Section 1 - Usability


i fucking hate writing ...
Staff member
oriented toward actual play, the text. DOes that go here? It's really about what words to use, which is a specific application of scannability
expanded minimalism sucks. thats a common problem
generally speaking, it's better to trend to minimal. But that's terseness, which contributes to scannabailty?

This is core concept number one: the adventure needs to assist the DM in running[1] it. Everything else in this book will tie back to this point.

The goal is to write and design a play aid for the DM. You’d be surprised how much disagreement there is on this point. The adventure could be used as a doorstop. It could be used as insulation. It could be used as kindling. It could be used for inspiration. The purpose of the adventure though is not any of those things. The purpose of the adventure is to help the DM run the game at the table. If someone reads the adventure and they get the idea for the next Dahlgren then that’s great. If they read it and don’t use any of it but it haunts their dreams and they write the anti-version of it then that’s great also. In both examples, though, the adventure has failed in its primary purpose. The DM needs to be able to pick the adventure up, hopefully having enough time to read/scan it quickly once, and then use it as is at the table to run a successful game. The need to point to point this out seems absurd. If you want to write a fluff book, sourcebook, or novel then have at thee. I wish you well. But that’s not an adventure. The purpose of the adventure is to help that poor s.o.b. run their game at the table.

Everything else in this book is going to tie back to this conceit in one way or another. Good encounter descriptions. Good wandering monsters. Social elements in the dungeon. How creatures react to battle. Reference tables. There are lots of pieces that contribute. Some are big ideas. Some are minutia. The measure for success for your adventure will be how well it can survive a DM picking it up and running it successfully with little to no prep. A tall order? Very achievable if you put in some work and think about what you are designing and writing.

A key concept in usability is Scanability. The DM needs to glance at the adventure page and immediately find the information they are looking for. About a second to locate the information they need and absorb it. This makes sense. Imagine the flow of a game. The players direct their characters in to the next room. The DM glances down at the page, finds room two, absorbs the immediate need, and relates it to the players. While the players are ruminating the DM is absorbing additional information about the room. If the players search the chest in the room then the chest information must be quickly locatable. This allows for seamless play the table, without long pauses and the need to read paragraphs in order to launch in to the rooms actual play. The DM needs to locate the initial information quickly and they need to be able to locate follow up information quickly.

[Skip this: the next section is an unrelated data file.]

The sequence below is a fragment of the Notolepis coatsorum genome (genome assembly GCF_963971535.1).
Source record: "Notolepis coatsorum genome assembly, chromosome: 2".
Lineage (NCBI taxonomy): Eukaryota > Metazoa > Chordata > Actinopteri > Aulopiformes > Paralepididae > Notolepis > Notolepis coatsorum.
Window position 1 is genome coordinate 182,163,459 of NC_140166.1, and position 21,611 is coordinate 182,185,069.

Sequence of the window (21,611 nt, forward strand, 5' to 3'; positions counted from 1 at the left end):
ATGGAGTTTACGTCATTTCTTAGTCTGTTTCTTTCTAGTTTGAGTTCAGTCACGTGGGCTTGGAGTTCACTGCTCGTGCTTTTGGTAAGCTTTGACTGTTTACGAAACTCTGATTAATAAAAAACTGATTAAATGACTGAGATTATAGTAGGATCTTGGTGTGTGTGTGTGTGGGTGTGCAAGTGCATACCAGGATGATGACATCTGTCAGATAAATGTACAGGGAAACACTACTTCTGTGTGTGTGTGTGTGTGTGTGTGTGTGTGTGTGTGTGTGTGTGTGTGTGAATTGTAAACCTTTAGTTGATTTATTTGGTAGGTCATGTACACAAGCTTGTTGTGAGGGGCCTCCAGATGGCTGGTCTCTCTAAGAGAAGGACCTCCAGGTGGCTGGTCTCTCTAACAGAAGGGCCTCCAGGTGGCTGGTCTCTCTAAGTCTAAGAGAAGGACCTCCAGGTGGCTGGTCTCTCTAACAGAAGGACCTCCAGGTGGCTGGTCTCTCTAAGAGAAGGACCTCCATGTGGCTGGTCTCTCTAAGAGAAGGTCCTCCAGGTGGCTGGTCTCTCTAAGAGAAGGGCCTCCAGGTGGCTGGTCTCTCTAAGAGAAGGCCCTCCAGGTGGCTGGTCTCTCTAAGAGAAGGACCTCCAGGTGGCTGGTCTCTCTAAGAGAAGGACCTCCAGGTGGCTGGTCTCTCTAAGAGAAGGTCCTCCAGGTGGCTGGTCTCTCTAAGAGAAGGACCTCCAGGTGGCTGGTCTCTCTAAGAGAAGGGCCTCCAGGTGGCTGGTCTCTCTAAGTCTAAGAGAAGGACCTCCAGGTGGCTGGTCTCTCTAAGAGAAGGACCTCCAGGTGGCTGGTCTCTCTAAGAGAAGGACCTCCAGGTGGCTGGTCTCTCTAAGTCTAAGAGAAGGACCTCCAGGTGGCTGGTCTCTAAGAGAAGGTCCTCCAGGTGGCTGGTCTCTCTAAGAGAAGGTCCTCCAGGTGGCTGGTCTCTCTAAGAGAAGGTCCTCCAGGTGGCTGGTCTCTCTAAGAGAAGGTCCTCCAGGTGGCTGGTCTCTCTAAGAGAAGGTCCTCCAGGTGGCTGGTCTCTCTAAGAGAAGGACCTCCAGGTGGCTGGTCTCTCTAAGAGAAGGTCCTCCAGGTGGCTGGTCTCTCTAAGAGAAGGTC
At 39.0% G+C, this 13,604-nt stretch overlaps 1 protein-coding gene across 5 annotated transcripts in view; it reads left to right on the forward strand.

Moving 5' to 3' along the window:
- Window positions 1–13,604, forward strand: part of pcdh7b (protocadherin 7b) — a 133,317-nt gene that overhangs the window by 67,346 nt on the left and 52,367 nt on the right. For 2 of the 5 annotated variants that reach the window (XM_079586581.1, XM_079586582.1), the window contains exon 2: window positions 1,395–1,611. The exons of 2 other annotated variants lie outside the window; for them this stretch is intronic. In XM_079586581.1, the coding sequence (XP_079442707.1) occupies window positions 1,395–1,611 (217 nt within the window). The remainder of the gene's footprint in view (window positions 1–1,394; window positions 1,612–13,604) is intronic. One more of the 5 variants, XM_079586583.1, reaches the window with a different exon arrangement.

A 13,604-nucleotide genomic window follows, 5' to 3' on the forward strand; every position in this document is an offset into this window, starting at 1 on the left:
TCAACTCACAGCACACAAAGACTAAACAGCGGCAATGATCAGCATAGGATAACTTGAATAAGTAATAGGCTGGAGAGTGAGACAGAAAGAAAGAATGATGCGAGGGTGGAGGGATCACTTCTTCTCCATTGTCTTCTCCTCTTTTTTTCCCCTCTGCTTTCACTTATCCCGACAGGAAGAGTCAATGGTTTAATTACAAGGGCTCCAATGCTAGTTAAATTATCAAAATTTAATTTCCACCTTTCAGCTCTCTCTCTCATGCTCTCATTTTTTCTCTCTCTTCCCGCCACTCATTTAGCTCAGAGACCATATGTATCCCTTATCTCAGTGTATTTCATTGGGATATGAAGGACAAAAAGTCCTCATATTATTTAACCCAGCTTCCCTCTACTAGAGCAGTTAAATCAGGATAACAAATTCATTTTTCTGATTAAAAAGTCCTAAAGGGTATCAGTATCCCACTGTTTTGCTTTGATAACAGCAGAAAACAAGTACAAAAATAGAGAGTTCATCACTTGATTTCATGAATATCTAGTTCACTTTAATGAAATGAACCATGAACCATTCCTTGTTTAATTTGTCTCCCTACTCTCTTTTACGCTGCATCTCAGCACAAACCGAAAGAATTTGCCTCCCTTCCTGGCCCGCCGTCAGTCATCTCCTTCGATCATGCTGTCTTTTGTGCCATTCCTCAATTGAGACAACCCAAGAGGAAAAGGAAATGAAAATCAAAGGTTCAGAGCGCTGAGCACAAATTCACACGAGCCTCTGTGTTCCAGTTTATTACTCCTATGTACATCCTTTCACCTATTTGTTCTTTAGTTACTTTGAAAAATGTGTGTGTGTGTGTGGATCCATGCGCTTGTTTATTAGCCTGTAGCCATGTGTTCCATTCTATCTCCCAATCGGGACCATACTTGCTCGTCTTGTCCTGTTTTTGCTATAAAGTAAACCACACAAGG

[1] Reword this
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8, 8, I forget what is for
Here's a point of contention in graphic design of content: font size.

I like it small. More info easier to scan in a single two-page spread. Large fonts, single-column, etc. leads to too much page flipping an hurts scan-ability.

Of course there is a minimum size by which I hold up the 1st edition DM guides as exhibit A: no smaller.

I am, of course, near-sighted.



I think it would be very helpful if you would give some thought to adventures that you have reviewed that were well-presented and had a good at-the-table information architecture/flow, even if the adventure itself sucked. Working toward a set of concrete best practices and standards for layout, information design, and print usability would be very useful, and starting with what works well today is a good place to begin that discussion.

Some specific modules have always stood out in this regard to my mind:

- I was not deeply impressed the with original digest-sized version of the Grand Temple of Jing when it debuted in 2000, but its aims from an adventure design/presentation/usability POV were good:
- Guy Fullerton's OSRIC modules are well-designed
- I've heard that Jim Kramer's are, but I've never run them, so I can't speak from experience there
- Monte Cook's Ptolus would perhaps be useful too, since it was forced to address textual usability in print given the size of the book. While it's not an adventure, I think that it does a decent job of that and would be a nice "large project" example where most modules are significantly smaller in size

We've done some noodling on this over at the K&KA @ but none of it turned into anything that's as useful as a set of module standards (although the print/book design references were helpful in general).

What do you think?---would this be a useful exercise to dig into?